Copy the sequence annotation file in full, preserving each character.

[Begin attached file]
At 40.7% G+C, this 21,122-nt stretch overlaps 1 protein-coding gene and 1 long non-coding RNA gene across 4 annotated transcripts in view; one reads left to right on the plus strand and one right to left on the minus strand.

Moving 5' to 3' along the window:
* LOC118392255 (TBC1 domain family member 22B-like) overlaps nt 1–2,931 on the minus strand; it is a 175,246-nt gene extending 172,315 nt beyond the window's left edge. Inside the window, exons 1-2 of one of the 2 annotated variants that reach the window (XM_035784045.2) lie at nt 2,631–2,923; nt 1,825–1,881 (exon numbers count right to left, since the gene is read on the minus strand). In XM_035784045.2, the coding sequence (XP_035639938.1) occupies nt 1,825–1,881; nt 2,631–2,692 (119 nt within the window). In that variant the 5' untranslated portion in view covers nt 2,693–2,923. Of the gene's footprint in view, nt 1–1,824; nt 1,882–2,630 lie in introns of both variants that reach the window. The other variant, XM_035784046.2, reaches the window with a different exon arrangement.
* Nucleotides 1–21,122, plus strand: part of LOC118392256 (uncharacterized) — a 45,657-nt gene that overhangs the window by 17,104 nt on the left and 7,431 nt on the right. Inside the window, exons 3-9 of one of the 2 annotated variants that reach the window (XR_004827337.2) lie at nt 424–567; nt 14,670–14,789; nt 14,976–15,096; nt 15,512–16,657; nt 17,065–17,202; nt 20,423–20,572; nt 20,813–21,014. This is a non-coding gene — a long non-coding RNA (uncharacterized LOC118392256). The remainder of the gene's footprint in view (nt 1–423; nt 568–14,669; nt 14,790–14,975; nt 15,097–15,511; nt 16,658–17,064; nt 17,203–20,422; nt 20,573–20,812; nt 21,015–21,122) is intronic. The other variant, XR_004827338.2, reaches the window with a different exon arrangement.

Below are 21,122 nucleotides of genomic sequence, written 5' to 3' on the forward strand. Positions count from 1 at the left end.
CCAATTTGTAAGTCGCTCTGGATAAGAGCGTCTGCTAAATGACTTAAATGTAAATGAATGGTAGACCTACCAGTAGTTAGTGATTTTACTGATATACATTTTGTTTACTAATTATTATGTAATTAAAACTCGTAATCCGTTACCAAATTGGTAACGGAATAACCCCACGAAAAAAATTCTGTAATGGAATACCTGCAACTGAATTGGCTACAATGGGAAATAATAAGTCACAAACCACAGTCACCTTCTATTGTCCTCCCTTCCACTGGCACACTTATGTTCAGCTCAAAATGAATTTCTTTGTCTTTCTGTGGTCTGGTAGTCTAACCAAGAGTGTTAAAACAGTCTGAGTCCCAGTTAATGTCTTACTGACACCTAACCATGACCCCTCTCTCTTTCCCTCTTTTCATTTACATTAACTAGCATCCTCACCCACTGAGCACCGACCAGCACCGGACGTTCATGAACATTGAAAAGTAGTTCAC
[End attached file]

At 40.7% G+C, this 21,122-nt stretch overlaps 1 protein-coding gene and 1 long non-coding RNA gene across 4 annotated transcripts in view; one reads left to right on the plus strand and one right to left on the minus strand.

Moving 5' to 3' along the window:
* LOC118392255 (TBC1 domain family member 22B-like) overlaps nt 1–2,931 on the minus strand; it is a 175,246-nt gene extending 172,315 nt beyond the window's left edge. Inside the window, exons 1-2 of one of the 2 annotated variants that reach the window (XM_035784045.2) lie at nt 2,631–2,923; nt 1,825–1,881 (exon numbers count right to left, since the gene is read on the minus strand). In XM_035784045.2, the coding sequence (XP_035639938.1) occupies nt 1,825–1,881; nt 2,631–2,692 (119 nt within the window). In that variant the 5' untranslated portion in view covers nt 2,693–2,923. Of the gene's footprint in view, nt 1–1,824; nt 1,882–2,630 lie in introns of both variants that reach the window. The other variant, XM_035784046.2, reaches the window with a different exon arrangement.
* Nucleotides 1–21,122, plus strand: part of LOC118392256 (uncharacterized) — a 45,657-nt gene that overhangs the window by 17,104 nt on the left and 7,431 nt on the right. Inside the window, exons 3-9 of one of the 2 annotated variants that reach the window (XR_004827337.2) lie at nt 424–567; nt 14,670–14,789; nt 14,976–15,096; nt 15,512–16,657; nt 17,065–17,202; nt 20,423–20,572; nt 20,813–21,014. This is a non-coding gene — a long non-coding RNA (uncharacterized LOC118392256). The remainder of the gene's footprint in view (nt 1–423; nt 568–14,669; nt 14,790–14,975; nt 15,097–15,511; nt 16,658–17,064; nt 17,203–20,422; nt 20,573–20,812; nt 21,015–21,122) is intronic. The other variant, XR_004827338.2, reaches the window with a different exon arrangement.

Below are 21,122 nucleotides of genomic sequence, written 5' to 3' on the forward strand. Positions count from 1 at the left end.
CCAATTTGTAAGTCGCTCTGGATAAGAGCGTCTGCTAAATGACTTAAATGTAAATGAATGGTAGACCTACCAGTAGTTAGTGATTTTACTGATATACATTTTGTTTACTAATTATTATGTAATTAAAACTCGTAATCCGTTACCAAATTGGTAACGGAATAACCCCACGAAAAAAATTCTGTAATGGAATACCTGCAACTGAATTGGCTACAATGGGAAATAATAAGTCACAAACCACAGTCACCTTCTATTGTCCTCCCTTCCACTGGCACACTTATGTTCAGCTCAAAATGAATTTCTTTGTCTTTCTGTGGTCTGGTAGTCTAACCAAGAGTGTTAAAACAGTCTGAGTCCCAGTTAATGTCTTACTGACACCTAACCATGACCCCTCTCTCTTTCCCTCTTTTCATTTACATTAACTAGCATCCTCACCCACTGAGCACCGACCAGCACCGGACGTTCATGAACATTGAAAAGTAGTTCAC